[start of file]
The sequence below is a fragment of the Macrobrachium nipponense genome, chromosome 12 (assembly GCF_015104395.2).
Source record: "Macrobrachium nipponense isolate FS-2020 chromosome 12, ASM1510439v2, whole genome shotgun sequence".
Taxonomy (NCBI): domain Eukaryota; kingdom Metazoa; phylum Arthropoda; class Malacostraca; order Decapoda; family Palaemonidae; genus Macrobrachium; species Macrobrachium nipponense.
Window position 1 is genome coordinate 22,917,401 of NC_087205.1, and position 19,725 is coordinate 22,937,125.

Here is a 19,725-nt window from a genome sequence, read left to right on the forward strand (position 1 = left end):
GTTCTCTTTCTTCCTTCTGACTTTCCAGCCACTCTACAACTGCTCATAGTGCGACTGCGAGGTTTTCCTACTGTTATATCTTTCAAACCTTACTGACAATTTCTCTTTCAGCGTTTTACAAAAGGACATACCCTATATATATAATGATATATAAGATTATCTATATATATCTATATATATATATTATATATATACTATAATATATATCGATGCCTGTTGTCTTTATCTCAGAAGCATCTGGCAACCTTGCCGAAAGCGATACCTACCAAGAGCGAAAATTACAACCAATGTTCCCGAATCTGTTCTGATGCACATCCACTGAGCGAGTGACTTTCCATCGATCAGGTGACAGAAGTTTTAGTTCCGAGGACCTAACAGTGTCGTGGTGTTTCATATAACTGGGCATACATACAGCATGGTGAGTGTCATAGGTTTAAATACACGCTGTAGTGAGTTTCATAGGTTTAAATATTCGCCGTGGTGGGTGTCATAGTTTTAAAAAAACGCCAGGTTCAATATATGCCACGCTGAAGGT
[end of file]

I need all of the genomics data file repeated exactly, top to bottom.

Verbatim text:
The sequence below is a fragment of the Macrobrachium nipponense genome, chromosome 12 (assembly GCF_015104395.2).
Source record: "Macrobrachium nipponense isolate FS-2020 chromosome 12, ASM1510439v2, whole genome shotgun sequence".
Taxonomy (NCBI): domain Eukaryota; kingdom Metazoa; phylum Arthropoda; class Malacostraca; order Decapoda; family Palaemonidae; genus Macrobrachium; species Macrobrachium nipponense.
Window position 1 is genome coordinate 22,917,401 of NC_087205.1, and position 19,725 is coordinate 22,937,125.

Here is a 19,725-nt window from a genome sequence, read left to right on the forward strand (position 1 = left end):
GTTCTCTTTCTTCCTTCTGACTTTCCAGCCACTCTACAACTGCTCATAGTGCGACTGCGAGGTTTTCCTACTGTTATATCTTTCAAACCTTACTGACAATTTCTCTTTCAGCGTTTTACAAAAGGACATACCCTATATATATAATGATATATAAGATTATCTATATATATCTATATATATATATTATATATATACTATAATATATATCGATGCCTGTTGTCTTTATCTCAGAAGCATCTGGCAACCTTGCCGAAAGCGATACCTACCAAGAGCGAAAATTACAACCAATGTTCCCGAATCTGTTCTGATGCACATCCACTGAGCGAGTGACTTTCCATCGATCAGGTGACAGAAGTTTTAGTTCCGAGGACCTAACAGTGTCGTGGTGTTTCATATAACTGGGCATACATACAGCATGGTGAGTGTCATAGGTTTAAATACACGCTGTAGTGAGTTTCATAGGTTTAAATATTCGCCGTGGTGGGTGTCATAGTTTTAAAAAAACGCCAGGTTCAATATATGCCACGCTGAAGGT